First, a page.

The Dream Act, he told lawmakers, would help students like himself get the opportunity to finish school. The legislation would make undocumented students eligible for the state need grant, just like other college students in the state who can't afford to pay tuition out of pocket.
Francisco wasn't alone. The hearing room in Olympia was packed with supporters of the bill, with 110 people signed up to testify in favor of the bipartisan bill and zero signed up to testify against it.

Read this story in Spanish.

Tuesday, February 19, 2013

Top market for contractors, oh yes we are!

And you don't have to take our word for it.

Take Ken Simonson's when he said that if he were a contractor looking at where in this country to open up operations, he would look at Puget Sound. As chief economist for the Associated General Contractors (AGC) of America, Simonson knows his business.

His quote comes from a February 4 story in the Daily Journal of Commerce focused on construction jobs and the economy around the nation. Turns out that last year 24 states added construction workers, 24 shed them and two had no change — but Washington state posted strong results.

According to the AGC, our state ranked third in construction jobs added over the year, with 9,000 people finding work. And we were tied for fourth in the percentage of new jobs added, at 6.5 percent. 

SR 520 bridge.  Photo: Wash. State Dept. of Transportation
And who's creating many of these jobs? Well, what do you know, it's the state!
That's right, with big projects like the Alaskan Way Viaduct replacement and the new State Route 520 floating bridge.

So the next time you hear someone saying that government doesn't create jobs, invite them to read the Daily Journal of Commerce story for the facts. 

Read this story in Spanish.

Monday, February 18, 2013

It doesn't get any cuter than this in the legislature...

Once a year, normally in conjuction with Presidents' Day, the House celebrates Children's Day with a resolution on the House floor and speeches honoring children everywhere.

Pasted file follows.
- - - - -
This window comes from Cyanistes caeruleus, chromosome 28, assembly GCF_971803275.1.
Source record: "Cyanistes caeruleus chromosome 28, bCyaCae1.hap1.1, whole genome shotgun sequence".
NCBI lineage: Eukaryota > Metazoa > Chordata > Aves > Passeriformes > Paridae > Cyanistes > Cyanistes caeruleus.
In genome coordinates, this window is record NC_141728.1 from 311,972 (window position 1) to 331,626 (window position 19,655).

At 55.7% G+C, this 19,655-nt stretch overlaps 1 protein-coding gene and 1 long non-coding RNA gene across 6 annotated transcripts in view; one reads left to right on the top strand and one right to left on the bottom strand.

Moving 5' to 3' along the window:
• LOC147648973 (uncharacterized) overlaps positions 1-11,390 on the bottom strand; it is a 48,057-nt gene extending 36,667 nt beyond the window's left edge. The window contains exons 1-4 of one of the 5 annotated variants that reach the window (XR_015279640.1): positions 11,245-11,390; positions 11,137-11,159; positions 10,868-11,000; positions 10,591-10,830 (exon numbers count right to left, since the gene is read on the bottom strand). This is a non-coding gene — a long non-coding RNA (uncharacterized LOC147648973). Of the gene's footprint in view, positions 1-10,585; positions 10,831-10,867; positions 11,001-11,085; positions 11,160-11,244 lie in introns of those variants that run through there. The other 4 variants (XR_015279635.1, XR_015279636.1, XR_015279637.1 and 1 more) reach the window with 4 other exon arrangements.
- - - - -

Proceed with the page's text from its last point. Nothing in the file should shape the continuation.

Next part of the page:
It is the only time during the legislative session that you'll see children on the House floor, sitting at (or on, or crawling under) legislators' desks.  Today's festivities also included a sing-along of three classic children's songs (Twinkle, Twinkle Litter Star, Pop Goes the Weasel, and She'll Be Coming 'Round the Mountain), led by Rep. Maureen Walsh and accompanied by HDC legislative assistant Marilyn Pedersen on fiddle.

So, here's your dose of cute for the week (or perhaps, for the session) - some photos from today's Children's Day celebration, and a video of Rep. Marcus Riccelli giving his floor speech honoring children, with his two-year-old son by his side.

For more Children's Day photos, check out our HDC Facebook page.

Read this story in Spanish.

How much do you know about this state you call home?

"A point in space that contains all other points; anyone who gazes into it can see everything in the universe from every angle simultaneously, without distortion, overlapping or confusion."

That's a very brief description of the Aleph in a gripping short story written by Jorge Luis Borges in 1945, almost two decades before the birth of what would eventually become the Internet.

Granted, the World Wide Web is a funky and chaotic place, but like Borges' Aleph, it is a place where you can find just about everything. That includes things you're not even looking for, as is the case of this amusing little post on interesting facts about Washington state that we found by mere chance.

Surely, you do know we produce more apples than any other state in the union; in fact, the 2012 crop went through the roof. And you may well be aware that we have the most coffee bean roasters per capita, which is why Seattle is known as the coffee capital of the world. But you may not know that Washington is home to the largest slug in all of North America, including Mexico and Canada. Or how about this one: Father's Day was founded in Washington in 1910. Or, were you aware that there are only five really long floating bridges in the world and four of them are here in Washington?

It's a holiday, so take a short break and learn some more fun trivia about our state here and here.

Read this story in Spanish.